The Five Largest Health and Safety Penalties
The Alton Towers ‘Smiler’ rollercoaster accident was a tragic example of the consequences of neglecting health and safety. A monitoring system for the ride was insufficient, meaning staff...
The Alton Towers ‘Smiler’ rollercoaster accident was a tragic example of the consequences of neglecting health and safety.
A monitoring system for the ride was insufficient, meaning staff were unaware of an empty static carriage on the rails. Mistakenly giving the go ahead for the ride to commence, a collision occurred. Five were injured, with two people losing their legs in the incident.
Authorities look set to come down hard on Merlin Entertainment, the owners of Alton Towers. According to Health and Safety consultants Arinite, penalties have been raised this year. This means that Merlin Entertainment’s fine could break records.
There have been a fair few high-profile health and safety failures in modern British history. Here are the current most costly:
Utility firm Transco were at fault for an explosion that killed a family of four in Larkhall, Lanarkshire.
They failed to maintain a domestic gas pipe, which had become corroded and leaky. A gas leak did occur, and the resulting blast was so large that it was audible within a four-mile radius. Observers said the street where the blast occurred looked like a ‘war zone’.
The case against Transco was concluded in 2005. They were fined £15m. It is still currently the biggest health and safety fine ever given out.
Transco’s reputation was severely damaged by the incident; Shortly afterwards, they rebranded as National Grid.
This disaster could have been avoided by following simple health and safety processes. A cracked rail caused a train to derail near Hatfield station in October 2000. The rail had been worn and damaged after years of stress, and had fragmented when the passenger train passed over it.
Balfour Beatty Rail Infrastructure Service were in charge of maintaining the track. An investigation found that staff at the company had noticed the faulty line almost two years prior to the accident. Amazingly, replacement tracks were ordered, but never actually installed.
The company were handed a £7.5m fine. The presiding judge pointed to negligence, and lack of priority given to making repairs.
The Paddington train crash was one of the deadliest disasters in British transport history. 31 people died and 520 injured as a Thames Trains locomotive collided with a First Great Western train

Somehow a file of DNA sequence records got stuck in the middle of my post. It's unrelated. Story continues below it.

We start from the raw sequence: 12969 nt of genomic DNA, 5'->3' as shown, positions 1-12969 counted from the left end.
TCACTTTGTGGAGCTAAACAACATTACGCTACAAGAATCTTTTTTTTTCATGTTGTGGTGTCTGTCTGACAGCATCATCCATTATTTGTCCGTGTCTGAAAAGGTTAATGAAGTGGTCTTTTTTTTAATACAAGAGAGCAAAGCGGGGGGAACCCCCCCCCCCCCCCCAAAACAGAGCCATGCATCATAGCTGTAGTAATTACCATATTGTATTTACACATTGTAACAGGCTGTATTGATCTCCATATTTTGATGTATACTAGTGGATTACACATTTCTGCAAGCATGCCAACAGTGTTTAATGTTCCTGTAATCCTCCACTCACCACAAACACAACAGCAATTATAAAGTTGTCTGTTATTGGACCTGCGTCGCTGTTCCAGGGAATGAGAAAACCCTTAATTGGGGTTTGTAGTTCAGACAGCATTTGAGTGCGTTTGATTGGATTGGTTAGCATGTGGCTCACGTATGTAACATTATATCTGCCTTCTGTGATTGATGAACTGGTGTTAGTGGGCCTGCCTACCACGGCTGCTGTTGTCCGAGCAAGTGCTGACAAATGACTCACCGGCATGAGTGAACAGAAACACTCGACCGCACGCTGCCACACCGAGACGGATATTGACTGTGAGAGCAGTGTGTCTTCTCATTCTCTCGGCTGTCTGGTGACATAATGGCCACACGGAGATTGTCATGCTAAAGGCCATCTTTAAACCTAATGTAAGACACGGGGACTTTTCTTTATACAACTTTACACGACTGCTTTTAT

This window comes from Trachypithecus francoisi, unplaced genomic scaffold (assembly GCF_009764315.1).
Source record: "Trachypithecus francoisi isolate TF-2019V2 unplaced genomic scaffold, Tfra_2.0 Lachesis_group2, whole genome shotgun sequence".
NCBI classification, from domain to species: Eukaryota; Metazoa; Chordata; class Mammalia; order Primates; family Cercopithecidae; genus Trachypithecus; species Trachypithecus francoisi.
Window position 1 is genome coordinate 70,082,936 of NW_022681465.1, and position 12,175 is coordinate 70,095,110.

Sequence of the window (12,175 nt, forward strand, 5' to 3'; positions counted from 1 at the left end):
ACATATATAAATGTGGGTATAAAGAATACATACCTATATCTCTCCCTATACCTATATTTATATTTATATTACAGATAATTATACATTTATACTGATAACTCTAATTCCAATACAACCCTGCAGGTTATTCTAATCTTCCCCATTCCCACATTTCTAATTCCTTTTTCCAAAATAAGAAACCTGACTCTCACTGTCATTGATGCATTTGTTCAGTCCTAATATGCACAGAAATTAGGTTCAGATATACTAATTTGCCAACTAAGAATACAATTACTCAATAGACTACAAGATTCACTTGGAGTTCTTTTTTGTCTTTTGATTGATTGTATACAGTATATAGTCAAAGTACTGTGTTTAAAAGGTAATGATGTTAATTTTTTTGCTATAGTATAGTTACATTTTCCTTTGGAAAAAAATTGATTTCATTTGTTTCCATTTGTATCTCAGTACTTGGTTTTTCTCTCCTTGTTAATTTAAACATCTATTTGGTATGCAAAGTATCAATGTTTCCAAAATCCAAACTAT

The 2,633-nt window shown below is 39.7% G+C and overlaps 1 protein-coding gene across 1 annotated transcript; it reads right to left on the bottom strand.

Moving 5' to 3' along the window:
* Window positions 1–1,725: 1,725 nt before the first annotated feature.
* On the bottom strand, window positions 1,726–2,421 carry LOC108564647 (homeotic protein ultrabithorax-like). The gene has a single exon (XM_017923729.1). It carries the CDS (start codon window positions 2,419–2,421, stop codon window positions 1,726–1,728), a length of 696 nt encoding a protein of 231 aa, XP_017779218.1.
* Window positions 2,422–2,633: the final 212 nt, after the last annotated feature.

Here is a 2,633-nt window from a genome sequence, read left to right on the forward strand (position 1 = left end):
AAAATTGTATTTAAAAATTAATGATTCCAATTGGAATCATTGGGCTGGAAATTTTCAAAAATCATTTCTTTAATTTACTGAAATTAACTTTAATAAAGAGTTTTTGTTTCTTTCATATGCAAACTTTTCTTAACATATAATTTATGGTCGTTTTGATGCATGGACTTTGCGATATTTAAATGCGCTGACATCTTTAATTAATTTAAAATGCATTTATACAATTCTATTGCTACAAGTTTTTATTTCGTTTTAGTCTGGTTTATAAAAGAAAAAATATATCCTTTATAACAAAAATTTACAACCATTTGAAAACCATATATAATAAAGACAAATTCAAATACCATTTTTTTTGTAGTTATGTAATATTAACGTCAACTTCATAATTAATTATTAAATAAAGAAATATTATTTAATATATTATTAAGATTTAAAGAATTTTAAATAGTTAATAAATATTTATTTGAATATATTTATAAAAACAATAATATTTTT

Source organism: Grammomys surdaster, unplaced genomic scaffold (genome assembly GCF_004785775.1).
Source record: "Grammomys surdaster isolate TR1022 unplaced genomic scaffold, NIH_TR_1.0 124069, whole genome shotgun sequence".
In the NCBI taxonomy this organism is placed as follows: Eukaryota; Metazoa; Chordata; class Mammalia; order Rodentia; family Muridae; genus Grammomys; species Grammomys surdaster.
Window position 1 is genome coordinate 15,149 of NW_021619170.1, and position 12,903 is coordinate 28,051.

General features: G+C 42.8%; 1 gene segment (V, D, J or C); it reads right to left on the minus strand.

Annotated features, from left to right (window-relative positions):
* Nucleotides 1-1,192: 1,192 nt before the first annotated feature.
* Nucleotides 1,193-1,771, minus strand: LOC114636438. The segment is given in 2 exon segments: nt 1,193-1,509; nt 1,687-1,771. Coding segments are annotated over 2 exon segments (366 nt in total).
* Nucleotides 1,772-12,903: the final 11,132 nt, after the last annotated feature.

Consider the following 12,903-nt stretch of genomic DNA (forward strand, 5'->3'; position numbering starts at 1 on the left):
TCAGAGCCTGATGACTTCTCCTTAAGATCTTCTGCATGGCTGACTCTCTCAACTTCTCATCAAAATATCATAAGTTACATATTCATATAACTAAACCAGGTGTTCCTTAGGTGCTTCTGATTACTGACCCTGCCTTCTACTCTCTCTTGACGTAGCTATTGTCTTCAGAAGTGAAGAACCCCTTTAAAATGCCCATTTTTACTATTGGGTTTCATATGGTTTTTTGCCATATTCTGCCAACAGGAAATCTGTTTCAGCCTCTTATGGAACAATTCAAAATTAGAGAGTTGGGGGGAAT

near Paddington Station in October 1999.
A chain of errors and oversights caused the accident. Most important was a signal light with poor visibility. The signal had caused a number of near misses and seven complaints in the months before the incident. Railtrack, a privately owned firm responsible for running the track, did nothing to fix it. The authorities took a dim view of Railtrack, accusing them of gross negligence and incompetence.
Thames Trains also took some of the blame. It was their driver who misinterpreted the signal, and died in the process. The driver was relatively inexperienced, and it was argued that better training would have given him a better chance of avoiding the disaster. Thames Trains were fined £2m.
Along with the Hatfield disaster, this convinced the government to partly nationalise the track infrastructure in the form of Network Rail.
One person died and 86 were injured when a Virgin Pendolino train veered off a faulty track near Grayrigg in Cumbria. In truth, it was incredibly fortunate that there were not more casualties.
This time, it was Network Rail that felt the heat. A routine safety inspection scheduled days before the derailment was not carried out. This would have surely prevented the accident.
It came as a blow to the recently formed organisation’s safety credentials. Network Rail was fined £4m.
Large swathes of South East England were covered in a cloud of black smoke in 2005 after the Buncefield oil depot explosion. A faulty oil level gauge led to an overflow and explosion. The blast injured 43 people, wasted thousands of gallons of petrol and caused an estimated £1 billion damage to the economy.
The depot in question was owned by Total UK. It turns out that they knew about the faulty gauge, but did not replace it. Safety inspections were also rare and insufficient. Their neglect earned them a £3m fine.
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Sathesh is a freelance writer based in London